"The Koufax Conundrum"

Consider this:

Koufax was certainly a good baseball player as well. During his last four years, he averaged 24 wins and 7 losses per season.

These seem like numbers from some lost epic age. By way of comparison, the Dodgers’ current superstar pitcher, Clayton Kershaw (whom 88-year-old Dodger announcer Vin Scully, in a rare and forgivable slip, recently referred to as “Sandy Koufax”), had a record of 18 and 7 over his best four-year stretch.

Partly from stats like those, we get this:

To this day, Koufax remains the most legendary Jewish athlete since Samson.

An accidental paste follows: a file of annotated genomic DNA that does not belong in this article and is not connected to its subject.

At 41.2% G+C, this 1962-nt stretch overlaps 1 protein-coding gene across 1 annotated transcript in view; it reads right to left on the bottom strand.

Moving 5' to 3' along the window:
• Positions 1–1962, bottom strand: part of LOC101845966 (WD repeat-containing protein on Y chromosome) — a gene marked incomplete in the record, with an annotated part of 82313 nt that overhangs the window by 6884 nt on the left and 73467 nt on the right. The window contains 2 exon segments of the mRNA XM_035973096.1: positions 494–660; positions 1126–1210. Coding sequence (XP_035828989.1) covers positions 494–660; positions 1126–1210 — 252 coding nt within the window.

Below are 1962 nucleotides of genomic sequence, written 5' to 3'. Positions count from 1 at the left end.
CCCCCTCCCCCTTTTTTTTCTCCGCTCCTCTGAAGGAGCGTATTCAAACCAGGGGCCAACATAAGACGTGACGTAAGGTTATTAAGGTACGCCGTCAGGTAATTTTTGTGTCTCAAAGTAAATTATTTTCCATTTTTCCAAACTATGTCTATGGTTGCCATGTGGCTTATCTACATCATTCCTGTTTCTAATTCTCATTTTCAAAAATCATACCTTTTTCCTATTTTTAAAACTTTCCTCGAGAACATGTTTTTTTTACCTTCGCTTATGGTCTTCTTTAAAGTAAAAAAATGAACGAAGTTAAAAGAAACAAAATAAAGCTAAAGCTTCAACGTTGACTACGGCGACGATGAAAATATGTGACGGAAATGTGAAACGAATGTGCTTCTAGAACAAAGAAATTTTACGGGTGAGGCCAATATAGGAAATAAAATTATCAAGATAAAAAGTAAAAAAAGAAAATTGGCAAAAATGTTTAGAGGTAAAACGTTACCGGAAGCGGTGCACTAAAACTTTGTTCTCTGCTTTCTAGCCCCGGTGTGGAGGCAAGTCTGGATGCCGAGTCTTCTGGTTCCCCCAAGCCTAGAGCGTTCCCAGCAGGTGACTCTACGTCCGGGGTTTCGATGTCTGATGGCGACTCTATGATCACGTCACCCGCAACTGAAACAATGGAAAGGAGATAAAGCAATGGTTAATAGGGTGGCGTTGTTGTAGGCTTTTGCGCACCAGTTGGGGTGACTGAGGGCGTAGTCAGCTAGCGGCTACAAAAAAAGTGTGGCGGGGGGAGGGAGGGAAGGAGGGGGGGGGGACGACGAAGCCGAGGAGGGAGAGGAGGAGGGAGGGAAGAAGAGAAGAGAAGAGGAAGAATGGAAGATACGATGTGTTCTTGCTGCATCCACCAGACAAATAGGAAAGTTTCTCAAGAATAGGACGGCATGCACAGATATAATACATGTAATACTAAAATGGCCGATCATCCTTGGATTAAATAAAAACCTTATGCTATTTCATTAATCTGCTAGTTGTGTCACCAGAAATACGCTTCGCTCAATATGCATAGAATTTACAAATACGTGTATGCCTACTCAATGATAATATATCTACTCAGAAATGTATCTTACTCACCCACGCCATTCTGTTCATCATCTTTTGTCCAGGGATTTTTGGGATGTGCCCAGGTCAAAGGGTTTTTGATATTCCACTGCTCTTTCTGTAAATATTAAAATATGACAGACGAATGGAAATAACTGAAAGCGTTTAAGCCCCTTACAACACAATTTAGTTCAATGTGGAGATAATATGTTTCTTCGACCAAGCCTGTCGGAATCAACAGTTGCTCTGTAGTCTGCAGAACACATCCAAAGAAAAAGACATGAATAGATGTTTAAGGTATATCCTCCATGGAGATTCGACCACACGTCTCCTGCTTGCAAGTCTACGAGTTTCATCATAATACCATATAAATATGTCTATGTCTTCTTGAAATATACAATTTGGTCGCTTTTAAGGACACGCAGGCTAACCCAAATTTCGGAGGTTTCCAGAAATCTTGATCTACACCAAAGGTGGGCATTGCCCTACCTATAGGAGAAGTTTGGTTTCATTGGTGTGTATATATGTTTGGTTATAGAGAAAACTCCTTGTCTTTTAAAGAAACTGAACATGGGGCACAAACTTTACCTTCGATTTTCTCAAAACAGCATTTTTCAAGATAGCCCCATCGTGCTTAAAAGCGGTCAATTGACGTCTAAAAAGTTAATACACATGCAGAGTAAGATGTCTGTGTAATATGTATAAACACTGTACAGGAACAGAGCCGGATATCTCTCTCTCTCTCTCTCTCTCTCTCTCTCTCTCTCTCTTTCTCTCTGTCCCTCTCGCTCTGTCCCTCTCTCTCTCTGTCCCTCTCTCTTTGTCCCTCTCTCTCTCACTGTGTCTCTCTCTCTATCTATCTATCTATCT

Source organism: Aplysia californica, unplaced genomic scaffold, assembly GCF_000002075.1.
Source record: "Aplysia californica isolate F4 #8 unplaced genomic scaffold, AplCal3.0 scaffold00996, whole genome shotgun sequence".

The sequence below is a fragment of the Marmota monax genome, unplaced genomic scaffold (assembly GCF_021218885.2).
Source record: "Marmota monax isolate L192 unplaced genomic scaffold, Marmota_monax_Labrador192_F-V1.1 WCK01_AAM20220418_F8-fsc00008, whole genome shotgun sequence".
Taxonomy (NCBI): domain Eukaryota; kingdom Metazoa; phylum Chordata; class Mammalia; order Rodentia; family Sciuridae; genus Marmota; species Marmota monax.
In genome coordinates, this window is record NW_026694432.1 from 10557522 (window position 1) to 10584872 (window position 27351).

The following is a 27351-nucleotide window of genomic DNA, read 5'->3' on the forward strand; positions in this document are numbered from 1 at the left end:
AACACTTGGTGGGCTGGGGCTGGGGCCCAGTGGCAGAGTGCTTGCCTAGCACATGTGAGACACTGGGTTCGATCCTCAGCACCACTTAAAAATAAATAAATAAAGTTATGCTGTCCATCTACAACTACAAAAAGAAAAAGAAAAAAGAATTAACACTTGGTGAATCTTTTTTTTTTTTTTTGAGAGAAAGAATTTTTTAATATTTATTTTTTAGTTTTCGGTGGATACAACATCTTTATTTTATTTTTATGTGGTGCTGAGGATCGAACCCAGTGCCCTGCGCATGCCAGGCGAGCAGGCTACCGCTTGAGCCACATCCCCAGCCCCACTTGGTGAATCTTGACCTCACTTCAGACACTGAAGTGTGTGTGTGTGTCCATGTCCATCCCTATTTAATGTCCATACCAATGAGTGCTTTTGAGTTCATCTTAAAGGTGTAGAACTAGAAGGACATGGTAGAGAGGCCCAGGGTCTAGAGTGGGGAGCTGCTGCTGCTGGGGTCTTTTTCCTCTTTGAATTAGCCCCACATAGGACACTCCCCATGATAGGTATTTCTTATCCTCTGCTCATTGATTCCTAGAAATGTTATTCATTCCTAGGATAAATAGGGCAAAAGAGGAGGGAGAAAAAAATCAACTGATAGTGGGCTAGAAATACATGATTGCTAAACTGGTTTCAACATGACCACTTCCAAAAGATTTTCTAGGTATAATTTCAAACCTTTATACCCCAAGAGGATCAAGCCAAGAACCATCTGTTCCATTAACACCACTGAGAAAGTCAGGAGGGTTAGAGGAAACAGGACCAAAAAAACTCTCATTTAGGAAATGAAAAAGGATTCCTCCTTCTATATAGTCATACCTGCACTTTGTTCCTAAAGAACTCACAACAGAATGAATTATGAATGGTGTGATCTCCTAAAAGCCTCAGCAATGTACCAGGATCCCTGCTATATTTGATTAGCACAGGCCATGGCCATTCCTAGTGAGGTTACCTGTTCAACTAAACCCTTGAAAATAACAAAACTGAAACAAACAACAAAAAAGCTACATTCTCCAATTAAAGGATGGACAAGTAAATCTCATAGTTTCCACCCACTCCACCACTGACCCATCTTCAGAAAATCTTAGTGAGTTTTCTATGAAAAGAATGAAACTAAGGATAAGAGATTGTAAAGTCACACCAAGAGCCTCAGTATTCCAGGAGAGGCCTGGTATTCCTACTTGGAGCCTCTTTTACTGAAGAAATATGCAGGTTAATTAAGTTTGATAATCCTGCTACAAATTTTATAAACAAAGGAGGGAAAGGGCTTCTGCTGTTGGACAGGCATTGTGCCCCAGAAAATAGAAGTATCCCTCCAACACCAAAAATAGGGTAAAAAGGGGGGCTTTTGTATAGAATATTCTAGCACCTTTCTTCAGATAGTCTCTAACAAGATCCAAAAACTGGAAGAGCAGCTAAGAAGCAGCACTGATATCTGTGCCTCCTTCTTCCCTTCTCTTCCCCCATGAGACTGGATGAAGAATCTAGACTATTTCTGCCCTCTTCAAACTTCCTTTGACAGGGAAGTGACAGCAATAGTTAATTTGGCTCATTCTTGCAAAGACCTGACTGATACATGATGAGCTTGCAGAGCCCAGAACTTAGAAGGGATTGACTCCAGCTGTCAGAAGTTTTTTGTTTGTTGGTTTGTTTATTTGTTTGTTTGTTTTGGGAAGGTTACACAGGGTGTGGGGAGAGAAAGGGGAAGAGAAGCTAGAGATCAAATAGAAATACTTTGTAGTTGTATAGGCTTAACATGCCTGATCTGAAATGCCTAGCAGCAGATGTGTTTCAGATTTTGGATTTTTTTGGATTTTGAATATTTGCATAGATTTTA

"Don’t Call It the Alabama Blueprint: Because what Nick Saban has built is impossible to replicate"

This was, indeed, pretty great.

"For those who have long watched an Alabama team that routinely stresses preparation over payoff, the moment was surreal: After knotting the score at 24 points apiece against Clemson in January’s National Championship game, junior Bama kicker Adam Griffith lined up with 10:34 left in the fourth quarter and … gently floated the ball toward the right sideline."


I'm not the world's biggest baseball fan, but I really enjoyed this documentary. Nicely explains, among other things, why a 100 mph fastball is so much harder to hit than a 92 mph one and why, despite the testimony of many hitters including Hank Aaron, a very fast fastball does not actually rise on its way to the plate (but also why it's reasonable for hitter to think so).